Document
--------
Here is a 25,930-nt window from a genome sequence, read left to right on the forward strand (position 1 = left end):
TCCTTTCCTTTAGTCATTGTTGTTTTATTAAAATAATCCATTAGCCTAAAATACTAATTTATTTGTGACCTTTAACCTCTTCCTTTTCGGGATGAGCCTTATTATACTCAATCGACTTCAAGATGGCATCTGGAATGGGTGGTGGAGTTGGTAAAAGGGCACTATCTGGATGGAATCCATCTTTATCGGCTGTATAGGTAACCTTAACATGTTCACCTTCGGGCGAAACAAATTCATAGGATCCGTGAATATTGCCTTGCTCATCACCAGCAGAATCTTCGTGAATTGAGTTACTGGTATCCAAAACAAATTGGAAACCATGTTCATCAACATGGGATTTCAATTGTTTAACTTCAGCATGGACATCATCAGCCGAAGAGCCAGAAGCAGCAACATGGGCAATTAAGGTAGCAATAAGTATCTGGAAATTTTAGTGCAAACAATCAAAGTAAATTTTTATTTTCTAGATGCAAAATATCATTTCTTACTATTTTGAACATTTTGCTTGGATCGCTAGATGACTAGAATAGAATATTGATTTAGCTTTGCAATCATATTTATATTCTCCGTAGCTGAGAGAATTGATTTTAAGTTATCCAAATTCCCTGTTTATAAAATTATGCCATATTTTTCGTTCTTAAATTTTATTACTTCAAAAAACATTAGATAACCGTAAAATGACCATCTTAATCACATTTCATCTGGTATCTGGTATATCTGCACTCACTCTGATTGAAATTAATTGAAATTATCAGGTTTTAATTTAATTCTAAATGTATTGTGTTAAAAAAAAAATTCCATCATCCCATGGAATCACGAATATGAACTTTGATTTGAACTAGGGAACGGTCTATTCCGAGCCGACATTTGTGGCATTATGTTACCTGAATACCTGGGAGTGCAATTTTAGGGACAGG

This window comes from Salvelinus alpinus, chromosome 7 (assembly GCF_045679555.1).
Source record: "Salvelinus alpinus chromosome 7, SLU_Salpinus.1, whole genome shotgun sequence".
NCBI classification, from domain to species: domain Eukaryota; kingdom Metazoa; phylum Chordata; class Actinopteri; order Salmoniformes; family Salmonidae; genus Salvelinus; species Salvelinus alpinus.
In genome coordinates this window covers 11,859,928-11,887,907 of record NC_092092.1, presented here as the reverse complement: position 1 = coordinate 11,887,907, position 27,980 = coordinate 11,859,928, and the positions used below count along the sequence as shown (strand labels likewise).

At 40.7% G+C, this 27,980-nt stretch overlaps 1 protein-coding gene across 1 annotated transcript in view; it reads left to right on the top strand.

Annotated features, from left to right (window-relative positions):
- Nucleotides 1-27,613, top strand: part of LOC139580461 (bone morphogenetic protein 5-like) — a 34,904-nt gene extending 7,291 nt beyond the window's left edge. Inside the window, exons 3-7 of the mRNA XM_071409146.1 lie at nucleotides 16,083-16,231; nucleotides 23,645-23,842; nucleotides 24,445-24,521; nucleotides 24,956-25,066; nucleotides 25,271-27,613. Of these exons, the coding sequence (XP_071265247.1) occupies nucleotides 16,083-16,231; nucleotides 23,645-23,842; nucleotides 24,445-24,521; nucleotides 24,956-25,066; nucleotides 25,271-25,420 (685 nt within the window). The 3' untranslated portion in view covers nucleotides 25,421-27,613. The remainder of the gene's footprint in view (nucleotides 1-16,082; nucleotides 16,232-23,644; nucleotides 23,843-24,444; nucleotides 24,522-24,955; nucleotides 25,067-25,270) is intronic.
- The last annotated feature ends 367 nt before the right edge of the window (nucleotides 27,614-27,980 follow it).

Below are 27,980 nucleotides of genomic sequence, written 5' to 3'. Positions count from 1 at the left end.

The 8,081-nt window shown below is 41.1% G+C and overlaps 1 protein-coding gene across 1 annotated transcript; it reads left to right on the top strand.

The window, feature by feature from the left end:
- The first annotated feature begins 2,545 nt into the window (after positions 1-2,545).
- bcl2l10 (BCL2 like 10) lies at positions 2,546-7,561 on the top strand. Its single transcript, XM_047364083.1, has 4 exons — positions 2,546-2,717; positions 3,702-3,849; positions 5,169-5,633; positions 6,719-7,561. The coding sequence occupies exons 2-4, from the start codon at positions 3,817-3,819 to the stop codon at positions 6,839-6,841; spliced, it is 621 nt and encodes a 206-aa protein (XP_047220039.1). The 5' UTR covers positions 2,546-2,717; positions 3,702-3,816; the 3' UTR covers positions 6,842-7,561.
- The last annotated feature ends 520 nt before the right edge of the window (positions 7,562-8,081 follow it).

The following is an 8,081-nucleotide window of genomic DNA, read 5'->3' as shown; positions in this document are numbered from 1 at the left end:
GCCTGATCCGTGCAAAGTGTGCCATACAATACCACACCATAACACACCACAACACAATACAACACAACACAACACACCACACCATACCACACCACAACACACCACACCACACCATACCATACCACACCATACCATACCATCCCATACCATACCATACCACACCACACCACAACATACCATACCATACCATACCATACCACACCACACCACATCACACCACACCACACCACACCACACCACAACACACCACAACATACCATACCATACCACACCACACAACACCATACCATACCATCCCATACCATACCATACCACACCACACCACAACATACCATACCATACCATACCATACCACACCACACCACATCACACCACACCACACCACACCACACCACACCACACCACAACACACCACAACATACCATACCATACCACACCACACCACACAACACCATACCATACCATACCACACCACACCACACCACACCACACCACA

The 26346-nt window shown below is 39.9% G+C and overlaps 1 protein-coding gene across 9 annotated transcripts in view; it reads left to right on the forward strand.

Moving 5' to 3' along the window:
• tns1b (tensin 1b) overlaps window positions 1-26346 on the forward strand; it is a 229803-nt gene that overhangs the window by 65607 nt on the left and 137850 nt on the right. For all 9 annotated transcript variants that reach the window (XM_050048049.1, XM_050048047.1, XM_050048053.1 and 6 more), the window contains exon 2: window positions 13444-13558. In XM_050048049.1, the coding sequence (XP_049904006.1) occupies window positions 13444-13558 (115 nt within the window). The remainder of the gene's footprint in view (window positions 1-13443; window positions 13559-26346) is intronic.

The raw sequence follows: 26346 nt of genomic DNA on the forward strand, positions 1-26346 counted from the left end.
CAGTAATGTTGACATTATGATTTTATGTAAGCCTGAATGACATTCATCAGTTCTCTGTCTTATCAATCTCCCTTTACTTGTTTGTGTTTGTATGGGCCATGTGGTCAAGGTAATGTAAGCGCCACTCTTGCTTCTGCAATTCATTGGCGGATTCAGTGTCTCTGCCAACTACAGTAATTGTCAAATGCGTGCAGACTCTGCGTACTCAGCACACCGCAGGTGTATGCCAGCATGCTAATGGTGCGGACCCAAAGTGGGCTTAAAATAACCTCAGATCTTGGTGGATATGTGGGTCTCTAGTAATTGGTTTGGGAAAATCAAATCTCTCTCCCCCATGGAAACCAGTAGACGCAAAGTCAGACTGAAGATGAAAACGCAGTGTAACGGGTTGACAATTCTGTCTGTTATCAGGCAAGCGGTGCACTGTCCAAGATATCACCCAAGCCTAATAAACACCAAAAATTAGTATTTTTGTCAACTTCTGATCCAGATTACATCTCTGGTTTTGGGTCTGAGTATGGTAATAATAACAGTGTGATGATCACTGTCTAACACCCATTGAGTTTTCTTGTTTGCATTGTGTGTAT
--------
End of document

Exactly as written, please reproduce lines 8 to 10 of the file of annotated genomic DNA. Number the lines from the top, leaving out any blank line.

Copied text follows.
Annotated features, from left to right (window-relative positions):
- Nucleotides 1-27,613, top strand: part of LOC139580461 (bone morphogenetic protein 5-like) — a 34,904-nt gene extending 7,291 nt beyond the window's left edge. Inside the window, exons 3-7 of the mRNA XM_071409146.1 lie at nucleotides 16,083-16,231; nucleotides 23,645-23,842; nucleotides 24,445-24,521; nucleotides 24,956-25,066; nucleotides 25,271-27,613. Of these exons, the coding sequence (XP_071265247.1) occupies nucleotides 16,083-16,231; nucleotides 23,645-23,842; nucleotides 24,445-24,521; nucleotides 24,956-25,066; nucleotides 25,271-25,420 (685 nt within the window). The 3' untranslated portion in view covers nucleotides 25,421-27,613. The remainder of the gene's footprint in view (nucleotides 1-16,082; nucleotides 16,232-23,644; nucleotides 23,843-24,444; nucleotides 24,522-24,955; nucleotides 25,067-25,270) is intronic.
- The last annotated feature ends 367 nt before the right edge of the window (nucleotides 27,614-27,980 follow it).